They say good things come to those who wait. Clay Buchholz certainly hopes that’s true.

Last season, Buchholz arrived in Florida determined to wipe away memories of a disappointing 2008 season. After he threw a no-hitter during a September call-up in 2007, everything went wrong from the start in 2008.

Named to the starting rotation, Buchholz had a horrible spring training, posting an ERA of 10.03.

Things didn’t improve when the team went north. He won two of 11 decisions and soon was on his way back to the minor leagues.

He was demoted to Double-A Portland, where he had to get his mechanics — and his head — together.

Last season, Buchholz burst out of Fort Myers ready to go but didn’t have a spot on the big league roster.

While he was going 7-2 with a 2.36 for Triple-A Pawtucket, veteran projects like John Smoltz and Brad Penny were pitching for Boston. They didn’t perform well.

When Buchholz got his chance, he made the most of it. He finished the 2009 season by going 7-4 for Boston, with nine quality starts in his last 10 appearances. He gained weight in the offseason, got married and returned to spring training a more mature pitcher.

And he’s still having trouble finding a spot in the rotation. With the addition of John Lackey, there are six legitimate starters on the roster.

Buchholz has the least experience of them all. He’ll have to bump someone — Tim Wakefield is the most likely candidate — off the roster.

“Basically we have six guys,” Manager Terry Francona told the media Sunday. “They all look healthy. They all look really productive.

“(Daisuke Matsuzaka) is a couple of weeks behind everybody, but I think the idea is, we want Buchholz to be in our rotation for the next (few) years. I think we all expect that’s going to happen. That’s kind of what we told him.”

Francona knows the uncertainty of a roster spot can lead a young pitcher down a bad path. Maturity has always been a question for Buchholz. Caught in a numbers game, would he lose confidence in himself?

“It would be awkward for anybody,” Buchholz said. “I guess there are four guys who, regardless of what happens, will be on the staff. The other two, three guys — yeah, it’s awkward.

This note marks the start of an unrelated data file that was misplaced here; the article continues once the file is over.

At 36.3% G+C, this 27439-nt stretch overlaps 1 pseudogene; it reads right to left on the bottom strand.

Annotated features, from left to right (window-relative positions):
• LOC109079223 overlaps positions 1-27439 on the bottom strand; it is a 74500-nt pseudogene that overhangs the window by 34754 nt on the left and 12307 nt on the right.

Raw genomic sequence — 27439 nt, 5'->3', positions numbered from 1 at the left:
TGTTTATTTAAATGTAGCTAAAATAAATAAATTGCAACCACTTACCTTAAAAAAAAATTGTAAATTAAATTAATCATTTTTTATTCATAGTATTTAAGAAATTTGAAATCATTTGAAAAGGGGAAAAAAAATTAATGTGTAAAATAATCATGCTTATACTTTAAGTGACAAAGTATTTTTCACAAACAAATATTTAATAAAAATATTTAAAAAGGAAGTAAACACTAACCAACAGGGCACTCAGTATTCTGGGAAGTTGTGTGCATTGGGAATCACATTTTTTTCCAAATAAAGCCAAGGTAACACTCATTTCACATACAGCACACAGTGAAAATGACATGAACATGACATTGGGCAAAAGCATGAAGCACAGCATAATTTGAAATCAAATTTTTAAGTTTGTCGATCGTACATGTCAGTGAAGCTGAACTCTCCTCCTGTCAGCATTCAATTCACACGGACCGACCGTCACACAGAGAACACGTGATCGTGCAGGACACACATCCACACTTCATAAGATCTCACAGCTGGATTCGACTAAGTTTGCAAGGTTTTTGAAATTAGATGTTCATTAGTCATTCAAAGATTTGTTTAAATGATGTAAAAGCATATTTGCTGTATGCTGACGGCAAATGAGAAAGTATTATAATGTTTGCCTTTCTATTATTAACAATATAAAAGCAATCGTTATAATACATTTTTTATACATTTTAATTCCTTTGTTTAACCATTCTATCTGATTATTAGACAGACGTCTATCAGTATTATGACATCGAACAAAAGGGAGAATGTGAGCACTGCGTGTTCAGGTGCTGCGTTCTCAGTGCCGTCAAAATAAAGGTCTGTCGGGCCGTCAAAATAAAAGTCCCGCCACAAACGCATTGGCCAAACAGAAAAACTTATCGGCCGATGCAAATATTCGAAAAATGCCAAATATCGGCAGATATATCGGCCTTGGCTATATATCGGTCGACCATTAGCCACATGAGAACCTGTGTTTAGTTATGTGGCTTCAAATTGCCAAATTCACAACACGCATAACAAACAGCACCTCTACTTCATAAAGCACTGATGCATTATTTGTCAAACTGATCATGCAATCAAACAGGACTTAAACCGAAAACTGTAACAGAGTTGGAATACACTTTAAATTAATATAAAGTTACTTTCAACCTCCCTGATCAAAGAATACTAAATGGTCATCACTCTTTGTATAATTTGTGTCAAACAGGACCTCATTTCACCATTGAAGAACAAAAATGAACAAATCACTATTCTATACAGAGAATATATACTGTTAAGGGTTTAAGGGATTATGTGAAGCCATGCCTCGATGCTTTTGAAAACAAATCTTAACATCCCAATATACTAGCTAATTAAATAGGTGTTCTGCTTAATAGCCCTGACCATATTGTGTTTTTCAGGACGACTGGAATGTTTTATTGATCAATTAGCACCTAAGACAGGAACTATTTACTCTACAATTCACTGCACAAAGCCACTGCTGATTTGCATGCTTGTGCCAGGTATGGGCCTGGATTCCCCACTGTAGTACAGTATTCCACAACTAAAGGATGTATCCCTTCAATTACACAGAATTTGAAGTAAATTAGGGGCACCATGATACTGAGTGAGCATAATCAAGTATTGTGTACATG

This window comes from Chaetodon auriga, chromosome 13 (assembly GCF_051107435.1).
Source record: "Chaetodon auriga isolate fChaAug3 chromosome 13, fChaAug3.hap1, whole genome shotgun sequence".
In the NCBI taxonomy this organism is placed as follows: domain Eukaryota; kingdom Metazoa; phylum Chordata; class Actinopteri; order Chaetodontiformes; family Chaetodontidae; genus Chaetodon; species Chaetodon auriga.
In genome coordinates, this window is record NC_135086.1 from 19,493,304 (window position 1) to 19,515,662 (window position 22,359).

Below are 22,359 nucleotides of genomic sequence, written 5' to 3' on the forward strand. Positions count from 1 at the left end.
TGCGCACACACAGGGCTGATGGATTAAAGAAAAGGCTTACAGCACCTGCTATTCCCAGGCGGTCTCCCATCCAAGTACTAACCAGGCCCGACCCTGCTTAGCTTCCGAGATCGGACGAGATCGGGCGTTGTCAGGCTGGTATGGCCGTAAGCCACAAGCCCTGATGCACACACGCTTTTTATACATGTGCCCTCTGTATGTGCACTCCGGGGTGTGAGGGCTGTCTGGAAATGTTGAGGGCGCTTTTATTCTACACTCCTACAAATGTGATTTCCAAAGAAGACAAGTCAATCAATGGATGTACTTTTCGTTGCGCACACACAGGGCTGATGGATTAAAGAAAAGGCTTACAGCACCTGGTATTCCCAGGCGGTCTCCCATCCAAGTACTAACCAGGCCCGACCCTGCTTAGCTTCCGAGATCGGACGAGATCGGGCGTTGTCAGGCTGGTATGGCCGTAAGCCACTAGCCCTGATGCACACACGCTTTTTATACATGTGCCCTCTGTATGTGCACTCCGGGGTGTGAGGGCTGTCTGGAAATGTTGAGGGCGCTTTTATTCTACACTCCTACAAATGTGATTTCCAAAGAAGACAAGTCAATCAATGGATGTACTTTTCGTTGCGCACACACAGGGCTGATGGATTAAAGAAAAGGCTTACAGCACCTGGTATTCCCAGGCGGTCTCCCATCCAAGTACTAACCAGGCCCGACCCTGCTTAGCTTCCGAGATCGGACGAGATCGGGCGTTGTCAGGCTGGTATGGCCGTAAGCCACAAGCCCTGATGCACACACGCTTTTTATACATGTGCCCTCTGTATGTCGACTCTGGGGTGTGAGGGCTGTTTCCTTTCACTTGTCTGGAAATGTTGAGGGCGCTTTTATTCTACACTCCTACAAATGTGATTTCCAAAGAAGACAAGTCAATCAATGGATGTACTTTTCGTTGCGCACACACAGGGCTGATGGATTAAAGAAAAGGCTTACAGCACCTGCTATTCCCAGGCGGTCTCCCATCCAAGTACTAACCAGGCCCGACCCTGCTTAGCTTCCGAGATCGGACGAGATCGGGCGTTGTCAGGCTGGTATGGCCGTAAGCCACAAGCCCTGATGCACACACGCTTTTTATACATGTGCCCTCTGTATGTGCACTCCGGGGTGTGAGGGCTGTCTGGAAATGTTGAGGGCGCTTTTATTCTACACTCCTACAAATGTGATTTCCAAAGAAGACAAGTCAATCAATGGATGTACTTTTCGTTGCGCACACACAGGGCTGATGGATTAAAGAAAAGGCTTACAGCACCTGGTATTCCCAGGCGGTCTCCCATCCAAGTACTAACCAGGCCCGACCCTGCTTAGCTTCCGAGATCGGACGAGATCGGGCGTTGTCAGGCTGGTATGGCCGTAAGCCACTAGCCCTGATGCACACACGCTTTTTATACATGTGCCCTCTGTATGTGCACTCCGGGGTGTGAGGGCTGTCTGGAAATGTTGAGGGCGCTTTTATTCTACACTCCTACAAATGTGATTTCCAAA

“I’ve got to basically do what I did last spring, do what I did to finish the season last year, and I think everything will take care of itself.”

Those are the words of a young man who has learned a lot about his place in the game. A young man who doesn’t appear worried about what others think of him. Buchholz has always had great stuff — he would’ve started last season as a No. 2 or 3 starter on most teams — but has had to learn patience.

Francona knows those lessons will pay off.

“We’re looking at (Buchholz) throwing the other day and going, ‘That’s why you don’t trade pitching.’ You see a kid that’s that age starting to understand it.”

Buchholz threw his no-hitter more than two years ago, so it’s easy to forget he’s still only 25. The other five pitchers in line for a spot in the rotation have an average age of nearly 32. When General Manager Theo Epstein talks about a “bridge” to the future, there’s no doubt he understands Buchholz is a big part of it.

That said, how much longer can Buchholz wait?

“I can’t do anything about it regardless of what I think,” said Buchholz, “so I might as well not think about it and put any added pressure or added stress on myself.”

The pressure will come soon enough. Opening night is less than a month away. For now, Buchholz is showing the Red Sox how far he’s come in the last two years, a journey that is bringing him back to the form he showed as a 23-year-old.


Tom Caron is the studio host for Red Sox broadcasts on the New England Sports Network. His column appears in the Press Herald on Tuesdays.


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